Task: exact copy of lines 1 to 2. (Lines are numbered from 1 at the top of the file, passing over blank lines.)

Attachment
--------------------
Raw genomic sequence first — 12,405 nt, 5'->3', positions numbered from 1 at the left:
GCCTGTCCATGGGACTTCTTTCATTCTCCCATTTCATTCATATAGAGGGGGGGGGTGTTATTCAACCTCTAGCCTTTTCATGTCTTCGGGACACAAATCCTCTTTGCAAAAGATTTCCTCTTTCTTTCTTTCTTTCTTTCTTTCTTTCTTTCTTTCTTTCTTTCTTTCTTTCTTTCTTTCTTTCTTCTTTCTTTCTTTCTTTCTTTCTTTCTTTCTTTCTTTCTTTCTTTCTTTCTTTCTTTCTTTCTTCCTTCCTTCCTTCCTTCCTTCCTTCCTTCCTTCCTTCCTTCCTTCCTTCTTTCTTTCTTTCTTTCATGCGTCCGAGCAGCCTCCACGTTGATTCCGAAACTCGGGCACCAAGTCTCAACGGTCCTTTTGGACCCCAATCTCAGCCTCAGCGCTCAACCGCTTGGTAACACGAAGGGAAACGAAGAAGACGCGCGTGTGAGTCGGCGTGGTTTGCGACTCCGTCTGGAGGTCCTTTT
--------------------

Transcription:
Raw genomic sequence first — 12,405 nt, 5'->3', positions numbered from 1 at the left:
GCCTGTCCATGGGACTTCTTTCATTCTCCCATTTCATTCATATAGAGGGGGGGGGTGTTATTCAACCTCTAGCCTTTTCATGTCTTCGGGACACAAATCCTCTTTGCAAAAGATTTCCTCTTTCTTTCTTTCTTTCTTTCTTTCTTTCTTTCTTTCTTTCTTTCTTTCTTTCTTTCTTTCTTTCTTCTTTCTTTCTTTCTTTCTTTCTTTCTTTCTTTCTTTCTTTCTTTCTTTCTTTCTTTCTTTCTTCCTTCCTTCCTTCCTTCCTTCCTTCCTTCCTTCCTTCCTTCCTTCCTTCTTTCTTTCTTTCTTTCATGCGTCCGAGCAGCCTCCACGTTGATTCCGAAACTCGGGCACCAAGTCTCAACGGTCCTTTTGGACCCCAATCTCAGCCTCAGCGCTCAACCGCTTGGTAACACGAAGGGAAACGAAGAAGACGCGCGTGTGAGTCGGCGTGGTTTGCGACTCCGTCTGGAGGTCCTTTT